I'd been hearing about Stitch Fix for a while now, but I dismissed it because it sounded like some subscription service for people who were more fashionable than me. I understood the general idea that a person paid a monthly fee and got sent clothes to try out. If they liked the clothes, they could buy them. If they didn't, they could send them back. It didn't seem like a service for me, so I wrote it off.
Then more people I knew in real life (IRL!!) shared that they were using Stitch Fix. I became intrigued. I talked to a few of the moms at the bus stop, and they said it took a few tries, but soon they enjoyed the clothes they were sent enough to start purchasing them. One of the moms was wearing this totally cute shirt and she was all, "Yup! Stitch Fix."
So I was like, "FINE. I'LL TRY IT. BUT ONLY IF THEY SEND ME CUTE STUFF LIKE THAT SHIRT TO WEAR."
Before I committed, I did a little poking around on the Stitch Fix website. I found that my general understanding of how Stitch Fix worked was true - but it's a little more in-depth than I thought. The monthly fee (or, rather, how ever often you choose to get a Stitch Fix box) is $20. This is the stylist fee. Yes, you are assigned a stylist. This is the part that hooked me. I'd actually get someone (albeit virtually) to pick my clothes for me so I don't look like a second grader dressing themselves.
Before I could sign up for my first Stitch Fix box, I took a long "quiz." Stitch Fix asked me questions about myself: my dimensions and the usual sizes that fit me. Then, the questions moved toward preferences. Stitch Fix really wanted to know what I was like: what kind of styles appealed to me, what kind of clothing I liked to wear, what I felt most comfortable in and, most importantly, what kind of price range I was was comfortable with They would show me pictures of Polyvore-esque outfit sets, and I rated them.
They really tried to get a feel for how I felt about my own body: did I have certain parts of my body I wanted to accentuate? Not accentuate? By the time I was finished the questionnaire, I felt like Stitch Fix had a pretty good idea of who I was and what my style was about.
I then signed up for my first box, which would arrive containing 5 articles of clothing or accessories, each within the price range I said I was comfortable with. Once it arrived, I would have 3 days to try everything on and decide if I wanted to keep it or send it back. If I wanted to keep the clothing, I would be billed for the amount minus the $20 stylist fee (which would be applied toward the purchase). If I didn't buy anything, the only cost to me was the $20 fee. Since, regardless of whether I bought anything, my stylist worked to figure out those outfits for me!
So, I waited with bated breath for my Stitch Fix to arrive.
Which it did today.
And this is what was in my first box:
|I love that Stitch Fix added this guide with ideas on how to wear each item.|
Because I literally cannot be trusted to come up with that crap on my own. #ForRealz
1. KUT from the Kloth Women's Kate Boot Cut Jean - $78
2. Pixley Deon V-Neck Top, Navy - $44
3. 41Hawthorne Silvio Arrow Print Sleeveless Silk Blouse - $88
4. Loveappella Dixie Crochet Sleeve Dress - $78
5. Market & Spruce Spencer 3/4 Sleeve Striped Dress - $58
I'd say it was a decent selection, most of which appealed to me. Maybe not a home run, but I was prepared for that. I figured that my stylist would need some time to get to know me and my style, and it might take a few tries to get it right.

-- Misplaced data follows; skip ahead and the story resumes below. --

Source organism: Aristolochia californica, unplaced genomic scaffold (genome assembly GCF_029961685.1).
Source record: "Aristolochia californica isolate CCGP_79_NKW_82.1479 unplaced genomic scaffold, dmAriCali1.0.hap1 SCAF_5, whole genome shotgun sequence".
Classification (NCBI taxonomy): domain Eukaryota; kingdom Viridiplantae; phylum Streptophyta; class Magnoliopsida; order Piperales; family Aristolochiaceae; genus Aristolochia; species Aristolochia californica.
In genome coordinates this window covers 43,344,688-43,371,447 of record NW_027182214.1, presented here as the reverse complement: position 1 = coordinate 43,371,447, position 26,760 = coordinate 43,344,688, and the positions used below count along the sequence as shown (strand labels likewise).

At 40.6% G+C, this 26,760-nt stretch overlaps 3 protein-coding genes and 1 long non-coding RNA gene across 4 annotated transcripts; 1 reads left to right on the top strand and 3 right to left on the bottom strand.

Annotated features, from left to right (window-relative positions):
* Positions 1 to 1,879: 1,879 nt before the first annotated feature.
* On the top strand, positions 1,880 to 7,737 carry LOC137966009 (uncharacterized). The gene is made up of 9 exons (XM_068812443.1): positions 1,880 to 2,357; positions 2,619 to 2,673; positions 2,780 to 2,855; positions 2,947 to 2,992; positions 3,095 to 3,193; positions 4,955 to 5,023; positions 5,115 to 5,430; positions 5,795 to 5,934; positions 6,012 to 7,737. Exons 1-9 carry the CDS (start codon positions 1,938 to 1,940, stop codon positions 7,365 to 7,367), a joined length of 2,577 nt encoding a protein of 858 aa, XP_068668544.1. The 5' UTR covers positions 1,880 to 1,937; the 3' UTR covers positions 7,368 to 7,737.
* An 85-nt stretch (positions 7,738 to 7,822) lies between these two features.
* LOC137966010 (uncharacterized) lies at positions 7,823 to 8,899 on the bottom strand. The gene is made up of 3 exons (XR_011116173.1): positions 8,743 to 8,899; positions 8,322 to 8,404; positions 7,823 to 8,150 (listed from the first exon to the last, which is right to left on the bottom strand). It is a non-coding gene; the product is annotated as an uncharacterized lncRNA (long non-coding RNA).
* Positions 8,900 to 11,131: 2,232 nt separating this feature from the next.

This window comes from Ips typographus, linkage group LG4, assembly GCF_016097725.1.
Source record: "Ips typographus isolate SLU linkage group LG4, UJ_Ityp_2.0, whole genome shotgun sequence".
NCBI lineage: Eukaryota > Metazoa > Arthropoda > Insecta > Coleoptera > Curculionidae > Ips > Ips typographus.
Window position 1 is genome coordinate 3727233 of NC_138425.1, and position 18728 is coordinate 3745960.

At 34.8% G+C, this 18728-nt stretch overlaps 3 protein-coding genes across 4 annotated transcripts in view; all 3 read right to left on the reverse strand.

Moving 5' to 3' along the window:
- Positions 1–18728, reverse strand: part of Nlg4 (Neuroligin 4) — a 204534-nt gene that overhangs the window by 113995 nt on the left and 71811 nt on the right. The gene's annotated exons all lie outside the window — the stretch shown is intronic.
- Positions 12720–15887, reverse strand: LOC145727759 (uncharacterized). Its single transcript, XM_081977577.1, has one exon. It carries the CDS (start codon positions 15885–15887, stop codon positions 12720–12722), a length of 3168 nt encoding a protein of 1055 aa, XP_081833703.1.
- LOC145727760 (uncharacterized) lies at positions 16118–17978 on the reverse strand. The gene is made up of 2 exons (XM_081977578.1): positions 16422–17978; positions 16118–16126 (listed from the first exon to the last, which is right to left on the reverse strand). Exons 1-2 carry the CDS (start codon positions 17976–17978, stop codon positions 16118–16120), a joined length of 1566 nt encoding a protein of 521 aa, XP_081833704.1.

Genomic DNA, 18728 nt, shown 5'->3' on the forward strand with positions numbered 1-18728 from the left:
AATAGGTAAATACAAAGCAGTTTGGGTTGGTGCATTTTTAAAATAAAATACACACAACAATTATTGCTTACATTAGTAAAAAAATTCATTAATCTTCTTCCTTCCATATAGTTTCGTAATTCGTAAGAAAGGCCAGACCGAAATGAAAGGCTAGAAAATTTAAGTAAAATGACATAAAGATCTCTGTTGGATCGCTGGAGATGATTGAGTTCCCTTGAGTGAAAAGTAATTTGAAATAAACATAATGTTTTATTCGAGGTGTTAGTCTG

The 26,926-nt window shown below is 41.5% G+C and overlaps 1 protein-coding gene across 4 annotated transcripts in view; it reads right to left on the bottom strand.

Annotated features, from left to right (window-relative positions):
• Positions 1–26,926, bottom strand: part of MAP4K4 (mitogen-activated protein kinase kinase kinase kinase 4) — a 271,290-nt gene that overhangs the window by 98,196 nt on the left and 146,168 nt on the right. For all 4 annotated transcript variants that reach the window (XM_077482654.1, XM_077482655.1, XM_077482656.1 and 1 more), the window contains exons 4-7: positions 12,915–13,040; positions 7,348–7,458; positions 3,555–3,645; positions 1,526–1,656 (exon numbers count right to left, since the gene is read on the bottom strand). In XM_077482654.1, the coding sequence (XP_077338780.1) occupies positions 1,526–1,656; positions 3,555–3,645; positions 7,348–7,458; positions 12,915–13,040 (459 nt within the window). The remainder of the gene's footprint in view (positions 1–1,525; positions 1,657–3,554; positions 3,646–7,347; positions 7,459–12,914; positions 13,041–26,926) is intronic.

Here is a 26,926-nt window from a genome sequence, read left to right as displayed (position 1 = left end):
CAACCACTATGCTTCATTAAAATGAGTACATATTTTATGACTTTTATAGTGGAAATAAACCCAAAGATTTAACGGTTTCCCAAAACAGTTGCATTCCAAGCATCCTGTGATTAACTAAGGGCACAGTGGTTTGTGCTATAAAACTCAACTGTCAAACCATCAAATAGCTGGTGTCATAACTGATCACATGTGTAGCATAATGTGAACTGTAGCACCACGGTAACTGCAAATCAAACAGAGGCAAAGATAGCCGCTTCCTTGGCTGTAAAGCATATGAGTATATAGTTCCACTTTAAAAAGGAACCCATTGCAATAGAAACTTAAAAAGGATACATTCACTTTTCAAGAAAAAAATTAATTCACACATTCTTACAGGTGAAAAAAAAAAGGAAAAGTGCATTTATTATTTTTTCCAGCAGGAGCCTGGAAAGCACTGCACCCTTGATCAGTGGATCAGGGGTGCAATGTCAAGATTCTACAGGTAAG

Here is how the clothes looked like on me:
|I liked the Market & Spruce Spencer 3/4 Sleeve Striped Dress dress, but I didn't love how the front clung to me. |
Although looking at the picture, it's not too bad.
|Although you can't tell from the picture, the Loveappella Dixie Crochet Sleeve Dress dress was HUGE.|
It looked okay on but...
|...it was a weird stretchy material. And it felt like I could fit 3 of me inside.|
|I was digging the cute "open shoulder" feature though. |
Rawr! <--- growl="" p="" tiger="">--->
|This is a twofer: Kut From the Kloth Kate Boyfriend Jean AND 41Hawthorne Silvio Arrow Print Sleeveless Silk Blouse. |
The jeans were so-so, but I kind of liked the shirt (despite the sleeveless-ness of it.)
|Same jeans with Pixley Deon V-Neck Top . This shirt was a little bigger, which was nice. |
But I didn't like how it kind of tented out when I turned to the side.
The items were a little above what I'd like to pay for clothes, so I will send back that feedback before my next Stitch Fix comes. Some of the materials weren't my favorite. Also, if I had an area of insecurity about my body, it would be my arms. I'm not sure why - I just am. So, I tend to avoid sleeveless shirts and dresses. I let my stylist know this beforehand, but may reiterate that for the next round. Although I will say, I was digging the shirts and almost didn't mind that they were sleeveless.
Now I need your help:
What pieces in my Stitch Fix did you like?
Which looked best?
Are any worth keeping?
I'm still a little uncertain about the price tag...
I'll be sure to update you on what I do with my first Stitch Fix (send it all back? Buy a few things?), and I will report back next month when I get my second Stitch Fix box!
Intrigued? If you want to try out Stitch Fix for yourself, head over and get started!
Disclosure: this is a review I took on myself. I was not compensated. I did not work with Stitch Fix to make this happen. I was just really intrigued and decided to share my honest opinion so other people might feel empowered to try (or not try) Stitch Fix out.